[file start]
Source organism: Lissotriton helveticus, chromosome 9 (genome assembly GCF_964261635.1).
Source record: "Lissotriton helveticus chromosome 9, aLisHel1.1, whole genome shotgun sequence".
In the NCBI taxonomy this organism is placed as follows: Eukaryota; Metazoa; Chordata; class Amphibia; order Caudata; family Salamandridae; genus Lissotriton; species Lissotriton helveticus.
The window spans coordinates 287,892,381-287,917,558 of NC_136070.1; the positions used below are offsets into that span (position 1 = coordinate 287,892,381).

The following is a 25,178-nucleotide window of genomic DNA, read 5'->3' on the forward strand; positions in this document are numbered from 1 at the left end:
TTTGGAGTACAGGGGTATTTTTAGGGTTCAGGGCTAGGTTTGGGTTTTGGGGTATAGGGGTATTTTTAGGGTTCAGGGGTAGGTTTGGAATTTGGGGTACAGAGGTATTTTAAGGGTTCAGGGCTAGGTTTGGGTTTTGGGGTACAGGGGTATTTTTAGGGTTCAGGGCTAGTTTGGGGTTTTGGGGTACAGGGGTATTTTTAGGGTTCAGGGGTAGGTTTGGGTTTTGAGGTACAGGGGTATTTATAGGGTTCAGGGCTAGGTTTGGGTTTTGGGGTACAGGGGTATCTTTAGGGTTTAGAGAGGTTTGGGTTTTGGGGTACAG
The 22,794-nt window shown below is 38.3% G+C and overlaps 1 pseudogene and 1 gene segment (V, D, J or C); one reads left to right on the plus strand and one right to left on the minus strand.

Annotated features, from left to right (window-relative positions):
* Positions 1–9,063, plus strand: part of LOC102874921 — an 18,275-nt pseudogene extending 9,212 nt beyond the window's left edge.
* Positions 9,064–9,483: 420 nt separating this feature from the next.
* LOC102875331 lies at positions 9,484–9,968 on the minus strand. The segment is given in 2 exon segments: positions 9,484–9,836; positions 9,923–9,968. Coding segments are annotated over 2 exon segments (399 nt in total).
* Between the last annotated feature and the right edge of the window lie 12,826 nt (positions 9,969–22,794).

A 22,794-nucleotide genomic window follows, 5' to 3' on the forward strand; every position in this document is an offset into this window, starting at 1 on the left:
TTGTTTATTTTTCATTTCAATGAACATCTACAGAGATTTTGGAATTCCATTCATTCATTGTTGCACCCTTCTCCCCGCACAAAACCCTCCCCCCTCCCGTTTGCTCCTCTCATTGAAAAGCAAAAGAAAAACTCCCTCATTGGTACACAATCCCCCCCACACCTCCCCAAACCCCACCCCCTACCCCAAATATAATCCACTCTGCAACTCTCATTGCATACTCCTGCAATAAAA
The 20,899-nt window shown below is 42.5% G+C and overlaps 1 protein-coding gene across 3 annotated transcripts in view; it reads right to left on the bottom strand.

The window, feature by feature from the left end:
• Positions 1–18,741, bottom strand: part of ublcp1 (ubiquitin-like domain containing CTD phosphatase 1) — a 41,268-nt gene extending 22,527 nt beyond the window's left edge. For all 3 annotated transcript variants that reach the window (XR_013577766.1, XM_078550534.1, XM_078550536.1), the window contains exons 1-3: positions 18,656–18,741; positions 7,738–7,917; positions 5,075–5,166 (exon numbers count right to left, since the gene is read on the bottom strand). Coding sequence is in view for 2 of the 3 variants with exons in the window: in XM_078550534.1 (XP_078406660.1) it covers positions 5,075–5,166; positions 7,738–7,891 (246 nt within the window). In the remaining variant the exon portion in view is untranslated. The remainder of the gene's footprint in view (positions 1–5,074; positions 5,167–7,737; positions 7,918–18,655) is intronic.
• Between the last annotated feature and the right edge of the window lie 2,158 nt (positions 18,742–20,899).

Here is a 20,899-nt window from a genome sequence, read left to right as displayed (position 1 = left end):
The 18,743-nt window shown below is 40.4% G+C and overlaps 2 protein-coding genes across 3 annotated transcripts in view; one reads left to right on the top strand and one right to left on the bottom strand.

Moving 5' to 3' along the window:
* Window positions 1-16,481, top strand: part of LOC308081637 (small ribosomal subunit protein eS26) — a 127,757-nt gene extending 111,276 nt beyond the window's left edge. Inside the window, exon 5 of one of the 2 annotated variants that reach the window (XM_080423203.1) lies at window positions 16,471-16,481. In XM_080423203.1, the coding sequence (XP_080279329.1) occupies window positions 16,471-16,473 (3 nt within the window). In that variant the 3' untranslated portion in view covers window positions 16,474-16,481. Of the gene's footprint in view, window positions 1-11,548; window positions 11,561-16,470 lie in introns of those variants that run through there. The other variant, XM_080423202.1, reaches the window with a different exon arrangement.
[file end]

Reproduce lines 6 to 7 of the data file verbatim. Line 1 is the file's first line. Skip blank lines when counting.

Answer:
TTTGGAGTACAGGGGTATTTTTAGGGTTCAGGGCTAGGTTTGGGTTTTGGGGTATAGGGGTATTTTTAGGGTTCAGGGGTAGGTTTGGAATTTGGGGTACAGAGGTATTTTAAGGGTTCAGGGCTAGGTTTGGGTTTTGGGGTACAGGGGTATTTTTAGGGTTCAGGGCTAGTTTGGGGTTTTGGGGTACAGGGGTATTTTTAGGGTTCAGGGGTAGGTTTGGGTTTTGAGGTACAGGGGTATTTATAGGGTTCAGGGCTAGGTTTGGGTTTTGGGGTACAGGGGTATCTTTAGGGTTTAGAGAGGTTTGGGTTTTGGGGTACAG
The 22,794-nt window shown below is 38.3% G+C and overlaps 1 pseudogene and 1 gene segment (V, D, J or C); one reads left to right on the plus strand and one right to left on the minus strand.